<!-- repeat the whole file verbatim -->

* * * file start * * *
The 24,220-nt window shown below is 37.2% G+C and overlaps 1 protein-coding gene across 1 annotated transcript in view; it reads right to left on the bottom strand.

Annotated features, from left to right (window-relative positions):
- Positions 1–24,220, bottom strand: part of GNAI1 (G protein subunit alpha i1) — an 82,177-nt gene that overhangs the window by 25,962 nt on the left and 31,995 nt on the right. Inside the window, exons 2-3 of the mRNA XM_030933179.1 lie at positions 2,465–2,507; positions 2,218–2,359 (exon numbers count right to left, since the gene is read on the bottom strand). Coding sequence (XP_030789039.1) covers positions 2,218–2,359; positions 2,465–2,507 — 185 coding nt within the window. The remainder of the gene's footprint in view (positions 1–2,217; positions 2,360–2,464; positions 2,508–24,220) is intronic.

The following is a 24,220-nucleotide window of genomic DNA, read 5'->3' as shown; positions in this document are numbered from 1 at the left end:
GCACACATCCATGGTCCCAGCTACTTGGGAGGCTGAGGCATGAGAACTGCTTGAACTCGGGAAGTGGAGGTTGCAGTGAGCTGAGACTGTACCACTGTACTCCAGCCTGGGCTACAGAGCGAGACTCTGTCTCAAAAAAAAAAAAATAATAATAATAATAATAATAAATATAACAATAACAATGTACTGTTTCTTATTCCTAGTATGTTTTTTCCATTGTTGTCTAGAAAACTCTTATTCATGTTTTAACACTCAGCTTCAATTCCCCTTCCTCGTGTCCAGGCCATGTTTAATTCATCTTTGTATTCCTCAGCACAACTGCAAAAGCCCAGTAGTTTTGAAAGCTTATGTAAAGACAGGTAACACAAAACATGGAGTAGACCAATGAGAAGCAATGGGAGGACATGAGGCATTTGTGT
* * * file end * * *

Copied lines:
The 24,220-nt window shown below is 37.2% G+C and overlaps 1 protein-coding gene across 1 annotated transcript in view; it reads right to left on the bottom strand.

Annotated features, from left to right (window-relative positions):
- Positions 1–24,220, bottom strand: part of GNAI1 (G protein subunit alpha i1) — an 82,177-nt gene that overhangs the window by 25,962 nt on the left and 31,995 nt on the right. Inside the window, exons 2-3 of the mRNA XM_030933179.1 lie at positions 2,465–2,507; positions 2,218–2,359 (exon numbers count right to left, since the gene is read on the bottom strand). Coding sequence (XP_030789039.1) covers positions 2,218–2,359; positions 2,465–2,507 — 185 coding nt within the window. The remainder of the gene's footprint in view (positions 1–2,217; positions 2,360–2,464; positions 2,508–24,220) is intronic.

The following is a 24,220-nucleotide window of genomic DNA, read 5'->3' as shown; positions in this document are numbered from 1 at the left end:
GCACACATCCATGGTCCCAGCTACTTGGGAGGCTGAGGCATGAGAACTGCTTGAACTCGGGAAGTGGAGGTTGCAGTGAGCTGAGACTGTACCACTGTACTCCAGCCTGGGCTACAGAGCGAGACTCTGTCTCAAAAAAAAAAAAATAATAATAATAATAATAATAAATATAACAATAACAATGTACTGTTTCTTATTCCTAGTATGTTTTTTCCATTGTTGTCTAGAAAACTCTTATTCATGTTTTAACACTCAGCTTCAATTCCCCTTCCTCGTGTCCAGGCCATGTTTAATTCATCTTTGTATTCCTCAGCACAACTGCAAAAGCCCAGTAGTTTTGAAAGCTTATGTAAAGACAGGTAACACAAAACATGGAGTAGACCAATGAGAAGCAATGGGAGGACATGAGGCATTTGTGT